Poverty and Development Division
last updated : 27 April 2000
The philosophical basis for advocating regional/subregional arrangements is the principle of subsidiarity. This principle demands that what a subordinate or local organization can do more effectively should not be taken over by a dominant central organization. In crisis prevention, for instance, this takes the form of deploying at the regional level the same measures and instruments that are being developed at the global level. It means that such measures might be more effectively implemented through stronger regional institutions or mechanisms in which many more countries can participate more meaningfully than they can in a global forum. A regional mechanism could be a more natural disciplinarian as the countries that make up the region are likely to have a common stake in maintaining economic and financial stability and presumably would have the greatest incentive for implementing mutually beneficial policies. Moreover, the "psychic distance" between policy makers among countries in a region is likely to be small. Regional arrangements can, therefore, facilitate more meaningful dialogue and cooperation in formulating policy responses. Such responses are also likely to enjoy a greater degree of ownership and hence stand a better chance of being implemented.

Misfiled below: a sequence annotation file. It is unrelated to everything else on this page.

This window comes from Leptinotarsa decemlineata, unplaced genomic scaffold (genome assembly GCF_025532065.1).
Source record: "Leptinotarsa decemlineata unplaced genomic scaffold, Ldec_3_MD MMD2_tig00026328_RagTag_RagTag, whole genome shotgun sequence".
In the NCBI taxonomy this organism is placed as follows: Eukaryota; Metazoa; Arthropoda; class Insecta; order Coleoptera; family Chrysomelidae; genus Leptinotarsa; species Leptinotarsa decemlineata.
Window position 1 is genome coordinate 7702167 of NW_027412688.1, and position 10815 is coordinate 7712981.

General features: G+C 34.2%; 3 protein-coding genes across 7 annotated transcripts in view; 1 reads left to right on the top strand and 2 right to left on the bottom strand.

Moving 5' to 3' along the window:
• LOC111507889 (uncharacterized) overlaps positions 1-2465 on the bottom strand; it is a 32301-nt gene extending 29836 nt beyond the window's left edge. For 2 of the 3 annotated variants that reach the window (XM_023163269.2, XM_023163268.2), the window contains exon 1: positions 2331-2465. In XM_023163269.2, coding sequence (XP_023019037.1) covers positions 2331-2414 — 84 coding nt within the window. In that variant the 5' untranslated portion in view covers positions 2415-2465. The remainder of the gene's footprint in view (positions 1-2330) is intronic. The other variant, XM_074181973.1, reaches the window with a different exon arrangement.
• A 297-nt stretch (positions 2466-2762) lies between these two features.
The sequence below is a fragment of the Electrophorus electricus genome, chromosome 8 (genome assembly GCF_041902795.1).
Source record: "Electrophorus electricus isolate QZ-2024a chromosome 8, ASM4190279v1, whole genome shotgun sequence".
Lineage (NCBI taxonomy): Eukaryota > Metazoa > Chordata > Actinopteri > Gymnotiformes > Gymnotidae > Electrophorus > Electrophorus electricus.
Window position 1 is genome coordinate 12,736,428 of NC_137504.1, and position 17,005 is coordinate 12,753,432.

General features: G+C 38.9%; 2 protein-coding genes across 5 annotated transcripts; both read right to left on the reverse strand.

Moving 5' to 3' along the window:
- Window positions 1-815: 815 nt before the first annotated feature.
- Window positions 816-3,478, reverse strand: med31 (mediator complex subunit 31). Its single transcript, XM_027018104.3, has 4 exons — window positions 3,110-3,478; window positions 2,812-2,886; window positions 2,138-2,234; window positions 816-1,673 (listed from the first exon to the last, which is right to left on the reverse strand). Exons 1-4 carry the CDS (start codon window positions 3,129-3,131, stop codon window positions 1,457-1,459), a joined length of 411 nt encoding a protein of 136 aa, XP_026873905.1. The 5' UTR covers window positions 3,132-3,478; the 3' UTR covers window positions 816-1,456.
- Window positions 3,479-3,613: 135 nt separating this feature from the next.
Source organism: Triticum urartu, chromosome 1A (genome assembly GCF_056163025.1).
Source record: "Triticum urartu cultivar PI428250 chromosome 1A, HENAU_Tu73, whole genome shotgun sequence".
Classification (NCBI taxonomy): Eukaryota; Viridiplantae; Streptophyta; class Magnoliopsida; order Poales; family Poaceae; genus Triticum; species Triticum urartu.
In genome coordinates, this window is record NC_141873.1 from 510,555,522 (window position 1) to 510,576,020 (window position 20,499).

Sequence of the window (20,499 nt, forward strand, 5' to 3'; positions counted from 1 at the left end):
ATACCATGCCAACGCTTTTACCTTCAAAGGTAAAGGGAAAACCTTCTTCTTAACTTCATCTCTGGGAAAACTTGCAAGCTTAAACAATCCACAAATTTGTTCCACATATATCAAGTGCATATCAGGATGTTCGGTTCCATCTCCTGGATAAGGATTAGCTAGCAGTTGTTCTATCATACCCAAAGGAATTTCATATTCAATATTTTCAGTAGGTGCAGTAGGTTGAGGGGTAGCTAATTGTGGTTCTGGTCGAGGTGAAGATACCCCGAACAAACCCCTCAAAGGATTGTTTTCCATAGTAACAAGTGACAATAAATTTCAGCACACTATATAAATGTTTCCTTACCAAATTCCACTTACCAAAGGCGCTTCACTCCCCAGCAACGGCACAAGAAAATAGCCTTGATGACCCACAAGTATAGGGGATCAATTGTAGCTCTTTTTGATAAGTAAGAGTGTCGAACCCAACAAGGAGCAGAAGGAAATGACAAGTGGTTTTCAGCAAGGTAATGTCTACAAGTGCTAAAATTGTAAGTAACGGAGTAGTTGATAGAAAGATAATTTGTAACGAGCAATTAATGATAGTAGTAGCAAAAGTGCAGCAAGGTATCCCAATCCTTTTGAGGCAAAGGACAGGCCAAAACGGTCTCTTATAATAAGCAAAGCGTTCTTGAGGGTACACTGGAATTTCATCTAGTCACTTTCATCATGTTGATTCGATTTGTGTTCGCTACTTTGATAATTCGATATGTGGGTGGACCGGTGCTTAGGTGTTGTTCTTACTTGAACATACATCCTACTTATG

Regional arrangements are a mezzanine level, between national measures and global (for example, IMF and BIS) mechanisms to undertake monitoring and surveillance and early warning. The last two are not sufficient by themselves. All these mechanisms should be implemented in a coordinated manner and should support each other in order to build robust economic and financial systems in the region.
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